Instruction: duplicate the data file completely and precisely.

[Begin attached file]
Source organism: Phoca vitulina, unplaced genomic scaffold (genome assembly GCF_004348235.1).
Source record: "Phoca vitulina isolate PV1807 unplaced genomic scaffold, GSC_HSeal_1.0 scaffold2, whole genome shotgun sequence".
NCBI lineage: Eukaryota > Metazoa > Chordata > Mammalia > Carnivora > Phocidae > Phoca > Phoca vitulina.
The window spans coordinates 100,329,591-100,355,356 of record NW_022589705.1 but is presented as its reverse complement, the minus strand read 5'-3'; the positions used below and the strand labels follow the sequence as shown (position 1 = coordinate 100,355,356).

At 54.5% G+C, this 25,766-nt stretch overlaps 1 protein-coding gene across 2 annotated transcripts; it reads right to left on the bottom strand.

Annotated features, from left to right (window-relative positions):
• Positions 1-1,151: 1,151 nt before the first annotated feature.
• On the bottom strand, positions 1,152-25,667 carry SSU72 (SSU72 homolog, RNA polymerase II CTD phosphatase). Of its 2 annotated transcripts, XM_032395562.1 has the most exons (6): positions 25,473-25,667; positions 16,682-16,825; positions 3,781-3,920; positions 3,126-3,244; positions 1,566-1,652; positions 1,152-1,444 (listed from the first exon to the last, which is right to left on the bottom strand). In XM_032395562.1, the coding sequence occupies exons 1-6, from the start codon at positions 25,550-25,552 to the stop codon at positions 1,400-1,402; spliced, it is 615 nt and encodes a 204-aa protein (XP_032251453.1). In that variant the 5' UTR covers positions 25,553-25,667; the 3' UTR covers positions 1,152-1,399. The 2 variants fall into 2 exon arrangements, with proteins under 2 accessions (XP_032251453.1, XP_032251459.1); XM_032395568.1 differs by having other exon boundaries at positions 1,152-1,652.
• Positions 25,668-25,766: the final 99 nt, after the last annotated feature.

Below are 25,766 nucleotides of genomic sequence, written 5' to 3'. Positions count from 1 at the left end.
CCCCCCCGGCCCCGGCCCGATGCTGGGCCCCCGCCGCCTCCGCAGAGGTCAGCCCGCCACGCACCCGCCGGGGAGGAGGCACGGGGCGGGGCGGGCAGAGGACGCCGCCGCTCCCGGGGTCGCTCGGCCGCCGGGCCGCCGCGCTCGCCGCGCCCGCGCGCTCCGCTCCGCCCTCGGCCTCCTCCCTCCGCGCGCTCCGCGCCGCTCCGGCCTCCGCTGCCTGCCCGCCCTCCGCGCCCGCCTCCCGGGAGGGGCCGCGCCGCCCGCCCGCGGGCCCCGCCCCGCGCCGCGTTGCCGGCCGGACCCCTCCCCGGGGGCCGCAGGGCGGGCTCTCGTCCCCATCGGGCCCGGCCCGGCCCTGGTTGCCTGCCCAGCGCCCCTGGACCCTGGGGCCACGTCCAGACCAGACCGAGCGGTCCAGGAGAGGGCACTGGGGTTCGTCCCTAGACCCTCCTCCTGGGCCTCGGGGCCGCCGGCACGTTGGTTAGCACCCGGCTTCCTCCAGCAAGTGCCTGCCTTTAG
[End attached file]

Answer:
Source organism: Phoca vitulina, unplaced genomic scaffold (genome assembly GCF_004348235.1).
Source record: "Phoca vitulina isolate PV1807 unplaced genomic scaffold, GSC_HSeal_1.0 scaffold2, whole genome shotgun sequence".
NCBI lineage: Eukaryota > Metazoa > Chordata > Mammalia > Carnivora > Phocidae > Phoca > Phoca vitulina.
The window spans coordinates 100,329,591-100,355,356 of record NW_022589705.1 but is presented as its reverse complement, the minus strand read 5'-3'; the positions used below and the strand labels follow the sequence as shown (position 1 = coordinate 100,355,356).

At 54.5% G+C, this 25,766-nt stretch overlaps 1 protein-coding gene across 2 annotated transcripts; it reads right to left on the bottom strand.

Annotated features, from left to right (window-relative positions):
• Positions 1-1,151: 1,151 nt before the first annotated feature.
• On the bottom strand, positions 1,152-25,667 carry SSU72 (SSU72 homolog, RNA polymerase II CTD phosphatase). Of its 2 annotated transcripts, XM_032395562.1 has the most exons (6): positions 25,473-25,667; positions 16,682-16,825; positions 3,781-3,920; positions 3,126-3,244; positions 1,566-1,652; positions 1,152-1,444 (listed from the first exon to the last, which is right to left on the bottom strand). In XM_032395562.1, the coding sequence occupies exons 1-6, from the start codon at positions 25,550-25,552 to the stop codon at positions 1,400-1,402; spliced, it is 615 nt and encodes a 204-aa protein (XP_032251453.1). In that variant the 5' UTR covers positions 25,553-25,667; the 3' UTR covers positions 1,152-1,399. The 2 variants fall into 2 exon arrangements, with proteins under 2 accessions (XP_032251453.1, XP_032251459.1); XM_032395568.1 differs by having other exon boundaries at positions 1,152-1,652.
• Positions 25,668-25,766: the final 99 nt, after the last annotated feature.

Below are 25,766 nucleotides of genomic sequence, written 5' to 3'. Positions count from 1 at the left end.
CCCCCCCGGCCCCGGCCCGATGCTGGGCCCCCGCCGCCTCCGCAGAGGTCAGCCCGCCACGCACCCGCCGGGGAGGAGGCACGGGGCGGGGCGGGCAGAGGACGCCGCCGCTCCCGGGGTCGCTCGGCCGCCGGGCCGCCGCGCTCGCCGCGCCCGCGCGCTCCGCTCCGCCCTCGGCCTCCTCCCTCCGCGCGCTCCGCGCCGCTCCGGCCTCCGCTGCCTGCCCGCCCTCCGCGCCCGCCTCCCGGGAGGGGCCGCGCCGCCCGCCCGCGGGCCCCGCCCCGCGCCGCGTTGCCGGCCGGACCCCTCCCCGGGGGCCGCAGGGCGGGCTCTCGTCCCCATCGGGCCCGGCCCGGCCCTGGTTGCCTGCCCAGCGCCCCTGGACCCTGGGGCCACGTCCAGACCAGACCGAGCGGTCCAGGAGAGGGCACTGGGGTTCGTCCCTAGACCCTCCTCCTGGGCCTCGGGGCCGCCGGCACGTTGGTTAGCACCCGGCTTCCTCCAGCAAGTGCCTGCCTTTAG